March 11, 2010

Gender Guessing

A few weeks ago, a conversation began on the New England Society of Children's Book Writers and Illustrators (NESCBWI) listserv on the accuracy of voice, specifically with regard to gender. How can someone writing across gender lines tell if a character's voice is authentic? Elizabeth Bluemle, author and bookseller, posted a link to Gender Guesser, and writers immediately began to copy and paste excerpts of their manuscripts into this tool to test how male or female their character sounded.

The tool is called Gender "Guesser" because according to the site, "[w]hile Gender Guesser may be 60% - 70% accurate, it is not 100% accurate. This is better than random guessing (50%), but should not be interpreted as 'fact'."

This begs the question, what is it about voice that sounds male or female? What do writers writing across gender need to consider?

From the website:
In 2003, a team of researchers from the Illinois Institute of Technology and Bar-Ilan University in Israel (Shlomo Argamon, Moshe Koppel, Jonathan Fine, and Anat Rachel Shimoni) developed a method to estimate gender from word usage. Their paper described a Bayesian network where weighted word frequencies and parts of speech could be used to estimate the gender of an author. Their approach made a distinction between fiction and non-fiction writing styles.

A simplified version of this work was implemented as the Gender Genie. They showed that fewer words were needed and that writing styles varied based on the forum. For example, fiction and non-fiction differs from blogs (informal writing). Even though the genres differ, there are still gender-specific word frequencies.

The claim is that a small subset of words can skew the "gender" of a writing sample, and these sets vary according to formal versus informal writing styles. The source code clearly shows how words are ranked as masculine or feminine. In the category of informal writing, the top five feminine words are: him, something, because, actually, and everything. The top five masculine words are: some, this, as, now, and good.

Two qualities leap out: first, with the exception of "him", feminine words are polysyllabic, whereas masculine words are monosyllabic. Second, masculine words are definite, e.g. "some" vs. "something," while the listed feminine words add vagueness or qualification.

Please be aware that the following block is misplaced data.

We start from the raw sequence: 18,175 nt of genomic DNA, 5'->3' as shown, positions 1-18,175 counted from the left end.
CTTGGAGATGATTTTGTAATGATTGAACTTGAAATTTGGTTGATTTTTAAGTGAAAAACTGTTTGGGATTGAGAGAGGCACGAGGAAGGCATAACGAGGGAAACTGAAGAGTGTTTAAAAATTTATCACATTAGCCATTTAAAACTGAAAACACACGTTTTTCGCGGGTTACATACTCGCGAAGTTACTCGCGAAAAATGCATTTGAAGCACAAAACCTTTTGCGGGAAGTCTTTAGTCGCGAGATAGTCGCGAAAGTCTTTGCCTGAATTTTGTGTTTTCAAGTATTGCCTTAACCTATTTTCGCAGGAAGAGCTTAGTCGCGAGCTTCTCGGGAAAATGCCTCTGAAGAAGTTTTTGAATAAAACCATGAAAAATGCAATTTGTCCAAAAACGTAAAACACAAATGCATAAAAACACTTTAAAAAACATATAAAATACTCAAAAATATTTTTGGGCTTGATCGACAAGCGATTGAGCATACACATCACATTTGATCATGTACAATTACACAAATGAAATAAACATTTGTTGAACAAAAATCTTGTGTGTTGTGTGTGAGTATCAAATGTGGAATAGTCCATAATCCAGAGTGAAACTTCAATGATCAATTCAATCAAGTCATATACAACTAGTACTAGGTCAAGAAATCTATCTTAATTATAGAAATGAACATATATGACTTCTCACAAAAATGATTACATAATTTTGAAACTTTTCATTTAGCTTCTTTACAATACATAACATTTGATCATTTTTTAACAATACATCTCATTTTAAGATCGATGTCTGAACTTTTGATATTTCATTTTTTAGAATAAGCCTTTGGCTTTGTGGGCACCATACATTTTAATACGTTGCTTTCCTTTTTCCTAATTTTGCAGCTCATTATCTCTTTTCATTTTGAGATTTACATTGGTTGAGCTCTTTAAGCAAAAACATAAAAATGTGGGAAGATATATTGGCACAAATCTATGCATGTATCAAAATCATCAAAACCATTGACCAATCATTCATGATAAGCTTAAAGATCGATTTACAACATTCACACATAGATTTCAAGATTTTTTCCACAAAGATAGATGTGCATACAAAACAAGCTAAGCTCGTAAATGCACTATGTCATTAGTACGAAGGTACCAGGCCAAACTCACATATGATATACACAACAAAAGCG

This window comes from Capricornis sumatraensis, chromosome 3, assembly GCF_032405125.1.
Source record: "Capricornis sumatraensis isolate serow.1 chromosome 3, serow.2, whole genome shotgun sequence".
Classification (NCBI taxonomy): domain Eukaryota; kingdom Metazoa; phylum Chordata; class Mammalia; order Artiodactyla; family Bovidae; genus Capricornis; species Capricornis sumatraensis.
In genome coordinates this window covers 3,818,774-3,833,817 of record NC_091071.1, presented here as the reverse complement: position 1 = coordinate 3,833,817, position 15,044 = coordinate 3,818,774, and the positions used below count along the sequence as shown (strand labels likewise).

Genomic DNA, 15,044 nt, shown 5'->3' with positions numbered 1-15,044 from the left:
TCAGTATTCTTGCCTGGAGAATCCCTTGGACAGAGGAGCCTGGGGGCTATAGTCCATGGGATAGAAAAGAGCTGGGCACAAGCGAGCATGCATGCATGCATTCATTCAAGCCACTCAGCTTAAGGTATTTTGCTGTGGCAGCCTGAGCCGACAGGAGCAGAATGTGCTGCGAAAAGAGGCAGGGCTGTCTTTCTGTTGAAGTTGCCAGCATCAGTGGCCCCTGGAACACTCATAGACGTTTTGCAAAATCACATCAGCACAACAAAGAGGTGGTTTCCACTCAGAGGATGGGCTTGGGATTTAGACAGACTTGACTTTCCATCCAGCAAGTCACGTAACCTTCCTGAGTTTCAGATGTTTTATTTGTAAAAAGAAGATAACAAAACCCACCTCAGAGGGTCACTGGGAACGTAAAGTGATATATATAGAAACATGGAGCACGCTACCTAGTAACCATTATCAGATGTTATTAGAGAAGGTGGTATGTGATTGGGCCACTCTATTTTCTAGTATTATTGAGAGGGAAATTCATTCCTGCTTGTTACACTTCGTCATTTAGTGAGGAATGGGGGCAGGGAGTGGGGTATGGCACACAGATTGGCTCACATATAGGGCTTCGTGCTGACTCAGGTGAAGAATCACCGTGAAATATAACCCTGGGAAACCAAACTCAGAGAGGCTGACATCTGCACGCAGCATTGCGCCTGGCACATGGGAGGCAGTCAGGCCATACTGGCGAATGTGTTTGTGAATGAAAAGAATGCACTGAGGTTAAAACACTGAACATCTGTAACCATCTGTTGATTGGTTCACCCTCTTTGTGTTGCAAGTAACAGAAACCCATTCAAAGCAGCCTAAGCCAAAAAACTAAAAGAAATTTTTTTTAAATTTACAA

Of course this only counts for 10-20% of gender guessing beyond the 50% accuracy of a coin toss. What comprises the other 30-40% of a character's voice?

Beyond the words themselves, there's the nature of thought, the types of observations a character makes, his or her metaphors for experiencing the world. Voice emerges from patterns of thought as well as from word choice and syntax, and these elements reinforce each other. It's also important to acknowledge that most people, and therefore most characters, will not register as 100% of a gender -- a certain level of ambiguity can actually (note the feminine word!) increase authenticity.

While a tool like Gender Guesser is fun, it provides a superficial measure of "authenticity." A character's voice must work in multiple dimensions which cannot be quantified easily.

March 2, 2010


Although writing is viewed as a low-tech occupation (all one needs is a pencil and paper), the relationship between writers and technology is constantly growing more complex. There are technological tools created for writers as well as tools that writers have appropriated. Publishing platforms are evolving, and many writers are expressing emotions ranging from excitement to uncertainty to fear about what new platforms mean for "traditional" storytellers.

This blog is a space in which to explore the relationship between writers and technology, covering everything from software for writers to new forms of storytelling. If you'd like me to post about a specific tool or topic, please comment below.